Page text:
The largest Iraqi Sunni alliance supports Al-Kazemi to head the next government

The largest Iraqi Sunni alliance supports Al-Kazemi to head the next government


The largest Iraqi Sunni alliance supports Al-Kazemi to head the next governmentBAGHDAD – The announcement by the Iraqi Sunni “sovereignty” coalition on Tuesday of its support for Mustafa Al-Kazemi assuming the presidency of the next government bears positive signs that the current prime minister enjoys great confidence and that he is on an open path towards renewing his term.

Mishaan al-Jubouri, a deputy in the Iraqi parliament for the “Sovereignty” coalition, said in a tweet on Twitter on Tuesday, “I and a number of deputies of the Sovereignty Alliance, along with the leader of the coalition, Khamis al-Khanjar, received Prime Minister Mustafa al-Kazemi” in Baghdad.

He added, “I can confirm that the Sovereignty Alliance will support Al-Kazemi’s assumption of a second term if he is assigned by the Sadrist movement’s bloc to form the new government.”

The Sovereignty Alliance, led by Khamis al-Khanjar, is the largest coalition of Sunni political forces in the Iraqi parliament and occupies 71 out of 329 seats.

On Monday, the leaders of the “Sovereignty” coalition held a meeting with the Iraqi Prime Minister, to discuss several issues, including the challenges facing the liberated provinces in particular, and Iraq in general, and ways to address security breaches, the latest of which was what happened in Anbar. According to a statement by the coalition.

Al-Khanjar said after the meeting in a tweet on Twitter that the discussion also included “and to the same degree stopping political targets that converge with terrorism in the same bad goals.” In reference to the recent bombings of the headquarters of Sunni and Kurdish parties and their personalities.

Al-Kazemi has ample chances of winning the prime ministership again, in light of the support he also enjoys from the Sadrist movement.

Iraqi political circles say that Shiite cleric Muqtada al-Sadr sees Al-Kazemi as the most capable figure to lead a “national majority” government that he seeks to form with the Sunni and Kurdish blocs.

Last January, Al-Kazemi visited Najaf to see the reality of services in the governorate, located southwest of the capital, Baghdad, which is the stronghold of the Sadrist movement.

During his visit to Najaf, which included a hot meeting with Al-Sadr, Al-Kazemi took a set of decisions and measures related to the administration of the province, including personal supervision by him after the resignation of Governor Louay Al-Yasiri under pressure from the leader of the Sadrist movement. This resignation was met with the objections of the forces loyal to Iran, led by the State of Law coalition.

Al-Kazemi has recently been carrying out an active campaign to improve his image, by announcing a number of development projects, and launching a campaign of dismissals of governors and senior officials, around whom suspicions of corruption are raised, or some of them are involved in suppressing protests, as is the case with the governor of Dhi Qar.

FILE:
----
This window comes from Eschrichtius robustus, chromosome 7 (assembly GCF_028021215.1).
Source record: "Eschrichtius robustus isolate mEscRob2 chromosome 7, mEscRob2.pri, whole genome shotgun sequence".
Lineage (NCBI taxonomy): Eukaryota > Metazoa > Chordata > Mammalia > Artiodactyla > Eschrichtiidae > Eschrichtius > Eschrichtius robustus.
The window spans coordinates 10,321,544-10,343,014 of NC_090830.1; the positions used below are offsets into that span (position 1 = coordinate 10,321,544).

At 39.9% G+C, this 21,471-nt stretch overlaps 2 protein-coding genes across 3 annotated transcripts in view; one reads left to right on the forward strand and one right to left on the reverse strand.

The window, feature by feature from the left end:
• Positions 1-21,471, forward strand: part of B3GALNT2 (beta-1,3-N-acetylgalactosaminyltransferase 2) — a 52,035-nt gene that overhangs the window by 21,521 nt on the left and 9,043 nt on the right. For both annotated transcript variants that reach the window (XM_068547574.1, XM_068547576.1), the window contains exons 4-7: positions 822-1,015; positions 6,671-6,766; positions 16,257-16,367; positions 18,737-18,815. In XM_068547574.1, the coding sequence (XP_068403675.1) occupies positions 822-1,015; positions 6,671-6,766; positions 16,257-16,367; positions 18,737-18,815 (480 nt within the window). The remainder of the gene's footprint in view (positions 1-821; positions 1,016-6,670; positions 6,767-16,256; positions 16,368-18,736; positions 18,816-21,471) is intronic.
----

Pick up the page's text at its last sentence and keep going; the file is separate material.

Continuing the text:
Observers of the Iraqi affairs believe that the recent measures taken by Al-Kazemi, which are in the context of beating at the hands of the corrupt, are consistent with what the Sadrist movement and its leader have repeatedly announced that confronting corruption will be at the forefront of the reform project that he intends to implement after forming a national majority government.

The position of prime minister is occupied by the Shiites in Iraq according to a political custom followed since 2006, while the Sunnis hold the presidency of the parliament, and the Kurds the presidency.

It is expected that the next prime minister will be named by the “Sadr bloc” led by Muqtada al-Sadr, as it led the elections with 73 seats.

And in May 2020, Parliament granted confidence to the Al-Kazemi government after widespread popular protests toppled the government of Adel Abdul-Mahdi.

On Monday, Parliament failed to elect a new president as a result of the boycott of the session by the majority of political blocs, amid disagreements over the candidates, which hinders efforts to form the next government.

The Iraqi constitution stipulates that the elected president of the republic must assign the candidate of the “largest parliamentary bloc” to form the government.

The Sadrist bloc topped the elections held on October 10, followed by the Progress Alliance with 37 seats, the State of Law coalition with 33, and the Kurdistan Democratic Party with 31.

The country is experiencing a political crisis due to differences between the “Sadr bloc” and other Shiite forces allied within the “coordinating framework” regarding the formation of the government, and differences prevail among the Kurds over the presidential candidate.

Al-Sadr seeks to form a national majority government by excluding some forces from it, led by the “State of Law” coalition led by former Prime Minister Nuri al-Maliki, unlike the rest of the Shiite forces within the “coordinating framework” that demand a consensual government in which all political forces in Parliament participate, similar to previous sessions. .